Subject: Re: NetBSD & Mac
To: None <firstname.lastname@example.org>
From: Ken Nakata <email@example.com>
Date: 04/03/1995 13:58:18
In comp.unix.bsd.netbsd.misc you write:
>In article <firstname.lastname@example.org>, email@example.com (Bob
>I wish I was able to help you, but I'm in a similar boat. I am trying to
>get NetBSD working on a MacII and having no luck. I think the kernal is
>loading ok, I get to the point that says press return for sh or something
>very much like that, but I can't get any further, that is I cannot get a
>shell to execute. Have you made it past this point, and if so do you have
>any suggestions?? I have tried launching /bin/tcsh, and it doesn't bomb
>right away, but I cannot execute anything and I don't get the prompt I
>expect. usually get a #.
Um, do you have a PMMU, instead of a HMMU (or was it AMMU) in the
vanilla II configuration? MacBSD won't work without a PMMU (I suspect
you do have one, though).
>At one point, and I don't remember what I did to get there, it advised me
>that my FPU was not supported. I'm using a 68882, not a 68881, but it is a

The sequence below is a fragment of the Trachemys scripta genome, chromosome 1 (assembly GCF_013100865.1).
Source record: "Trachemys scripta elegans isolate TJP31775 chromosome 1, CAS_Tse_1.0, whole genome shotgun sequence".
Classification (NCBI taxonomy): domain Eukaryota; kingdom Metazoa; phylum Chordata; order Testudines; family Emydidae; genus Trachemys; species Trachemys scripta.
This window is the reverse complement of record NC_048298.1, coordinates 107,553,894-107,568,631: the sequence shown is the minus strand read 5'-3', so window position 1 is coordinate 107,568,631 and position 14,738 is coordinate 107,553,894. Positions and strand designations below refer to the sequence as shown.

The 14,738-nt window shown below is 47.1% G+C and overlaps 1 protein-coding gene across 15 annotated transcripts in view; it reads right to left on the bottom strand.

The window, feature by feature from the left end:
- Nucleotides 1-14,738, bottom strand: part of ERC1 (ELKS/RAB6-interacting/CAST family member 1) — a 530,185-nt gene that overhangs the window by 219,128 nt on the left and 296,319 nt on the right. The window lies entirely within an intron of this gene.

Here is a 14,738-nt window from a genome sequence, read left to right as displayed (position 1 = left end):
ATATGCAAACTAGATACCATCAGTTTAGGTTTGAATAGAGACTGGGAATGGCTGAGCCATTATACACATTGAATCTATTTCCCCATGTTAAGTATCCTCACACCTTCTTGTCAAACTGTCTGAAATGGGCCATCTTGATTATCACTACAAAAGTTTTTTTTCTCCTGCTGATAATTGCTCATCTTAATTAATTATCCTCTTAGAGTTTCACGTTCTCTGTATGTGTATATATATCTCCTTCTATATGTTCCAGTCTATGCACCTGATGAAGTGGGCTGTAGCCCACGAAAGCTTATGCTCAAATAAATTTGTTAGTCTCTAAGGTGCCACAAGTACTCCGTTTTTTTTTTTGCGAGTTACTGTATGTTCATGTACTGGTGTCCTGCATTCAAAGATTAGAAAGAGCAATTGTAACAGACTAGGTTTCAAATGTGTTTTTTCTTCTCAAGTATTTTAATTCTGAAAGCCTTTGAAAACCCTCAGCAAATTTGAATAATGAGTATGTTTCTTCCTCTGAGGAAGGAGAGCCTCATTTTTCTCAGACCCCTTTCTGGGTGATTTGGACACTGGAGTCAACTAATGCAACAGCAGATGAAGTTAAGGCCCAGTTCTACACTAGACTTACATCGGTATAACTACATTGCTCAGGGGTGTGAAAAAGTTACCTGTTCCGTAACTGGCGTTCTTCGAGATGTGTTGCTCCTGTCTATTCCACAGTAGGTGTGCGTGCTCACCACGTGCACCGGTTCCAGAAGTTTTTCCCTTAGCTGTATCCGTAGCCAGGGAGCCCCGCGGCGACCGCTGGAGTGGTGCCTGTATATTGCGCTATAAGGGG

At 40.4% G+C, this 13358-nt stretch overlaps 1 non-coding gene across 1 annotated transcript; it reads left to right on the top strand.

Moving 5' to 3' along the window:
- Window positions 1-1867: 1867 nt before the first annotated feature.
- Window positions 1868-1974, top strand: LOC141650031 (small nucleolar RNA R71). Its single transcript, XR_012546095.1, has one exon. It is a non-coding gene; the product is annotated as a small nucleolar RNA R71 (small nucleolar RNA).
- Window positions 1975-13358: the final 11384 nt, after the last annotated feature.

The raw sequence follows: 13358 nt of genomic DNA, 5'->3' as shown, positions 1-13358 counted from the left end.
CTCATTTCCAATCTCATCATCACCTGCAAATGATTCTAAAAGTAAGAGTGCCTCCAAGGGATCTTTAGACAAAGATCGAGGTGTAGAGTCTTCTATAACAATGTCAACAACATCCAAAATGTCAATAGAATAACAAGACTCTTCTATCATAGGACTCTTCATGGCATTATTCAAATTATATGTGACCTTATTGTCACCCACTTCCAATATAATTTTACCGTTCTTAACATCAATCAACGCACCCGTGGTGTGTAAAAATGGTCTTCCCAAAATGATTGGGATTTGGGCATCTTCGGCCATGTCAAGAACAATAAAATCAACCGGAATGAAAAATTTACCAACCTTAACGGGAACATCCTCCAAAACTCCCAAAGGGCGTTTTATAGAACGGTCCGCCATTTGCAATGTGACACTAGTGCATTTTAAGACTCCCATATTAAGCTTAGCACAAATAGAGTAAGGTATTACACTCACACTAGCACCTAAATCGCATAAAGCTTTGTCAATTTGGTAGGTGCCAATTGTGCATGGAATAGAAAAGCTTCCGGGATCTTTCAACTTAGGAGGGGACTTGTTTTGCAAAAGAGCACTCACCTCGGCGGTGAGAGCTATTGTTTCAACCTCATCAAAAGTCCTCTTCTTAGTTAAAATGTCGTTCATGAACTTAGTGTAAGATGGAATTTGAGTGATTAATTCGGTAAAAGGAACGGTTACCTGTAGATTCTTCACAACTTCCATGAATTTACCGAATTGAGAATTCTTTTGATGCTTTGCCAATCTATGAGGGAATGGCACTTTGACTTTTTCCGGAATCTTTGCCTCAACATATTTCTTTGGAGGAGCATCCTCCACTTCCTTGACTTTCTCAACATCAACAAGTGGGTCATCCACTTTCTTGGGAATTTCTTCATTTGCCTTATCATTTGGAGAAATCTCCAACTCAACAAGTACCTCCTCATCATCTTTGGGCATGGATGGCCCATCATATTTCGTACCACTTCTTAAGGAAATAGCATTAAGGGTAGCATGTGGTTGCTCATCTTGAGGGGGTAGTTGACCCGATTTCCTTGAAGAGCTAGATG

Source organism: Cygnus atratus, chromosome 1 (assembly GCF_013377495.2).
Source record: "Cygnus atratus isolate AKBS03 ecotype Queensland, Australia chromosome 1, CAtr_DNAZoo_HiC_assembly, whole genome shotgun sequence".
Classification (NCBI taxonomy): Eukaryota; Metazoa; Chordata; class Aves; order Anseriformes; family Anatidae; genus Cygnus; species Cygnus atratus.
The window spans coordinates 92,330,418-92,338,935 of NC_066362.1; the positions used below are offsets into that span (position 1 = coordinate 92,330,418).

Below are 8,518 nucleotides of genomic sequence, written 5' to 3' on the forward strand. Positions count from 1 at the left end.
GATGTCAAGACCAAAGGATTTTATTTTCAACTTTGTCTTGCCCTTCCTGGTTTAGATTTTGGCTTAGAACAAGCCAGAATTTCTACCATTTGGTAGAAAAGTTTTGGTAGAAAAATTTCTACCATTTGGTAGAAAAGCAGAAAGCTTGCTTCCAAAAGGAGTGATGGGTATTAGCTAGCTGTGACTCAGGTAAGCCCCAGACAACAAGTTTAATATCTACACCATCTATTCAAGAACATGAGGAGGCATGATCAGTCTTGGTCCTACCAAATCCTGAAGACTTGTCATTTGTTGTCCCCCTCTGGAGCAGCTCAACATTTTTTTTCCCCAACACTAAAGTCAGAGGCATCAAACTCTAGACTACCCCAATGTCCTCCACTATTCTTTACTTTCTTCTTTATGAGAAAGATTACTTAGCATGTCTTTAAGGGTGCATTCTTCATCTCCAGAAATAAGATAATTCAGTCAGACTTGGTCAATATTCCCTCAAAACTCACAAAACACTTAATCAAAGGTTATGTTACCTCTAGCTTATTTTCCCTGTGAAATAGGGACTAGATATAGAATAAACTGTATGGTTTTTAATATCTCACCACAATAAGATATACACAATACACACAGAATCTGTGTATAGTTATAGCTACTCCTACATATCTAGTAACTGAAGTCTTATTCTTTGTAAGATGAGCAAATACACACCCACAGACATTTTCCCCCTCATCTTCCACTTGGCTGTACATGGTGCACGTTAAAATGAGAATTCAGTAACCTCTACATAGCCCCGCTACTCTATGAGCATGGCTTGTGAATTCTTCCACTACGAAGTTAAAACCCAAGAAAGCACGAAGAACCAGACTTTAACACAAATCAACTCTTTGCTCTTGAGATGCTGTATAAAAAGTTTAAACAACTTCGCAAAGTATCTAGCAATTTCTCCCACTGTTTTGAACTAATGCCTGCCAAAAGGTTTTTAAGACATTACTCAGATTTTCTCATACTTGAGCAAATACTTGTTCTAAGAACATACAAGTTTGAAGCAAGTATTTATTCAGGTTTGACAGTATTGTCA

>shock that it doesn't work. Do you think that could be my problem??
I find it hard to believe, but if it is true, then there might be some
assumption that '020 always uses a '881, not a '882. I'm passing this
message to macbsd-general mailing list, so the developers will get
this, too. Although I can't think of that much difference between
'881 and '882 that would cause the kernel not to work...
>Any suggestions would be appreciated. BTW I've tried lurking on #netbsd on
>irc, but there don't seem to be any, or many Mac people there.
I've never been to the channel... There don't seem to be many IRCers
on the mailing list either. You'd be much better off with the mailing
list than the Usenet. To join the mailing list, refer to the mailing
list FAQ periodically posted on comp.unix.bsd.netbsd.announce.
Hope this helps,
Real programmers disdain structured programming. Structured
programming is for compulsive neurotics who were prematurely toilet-
trained. They wear neckties and carefully line up pencils on otherwise
clear desks. -- an output of fortune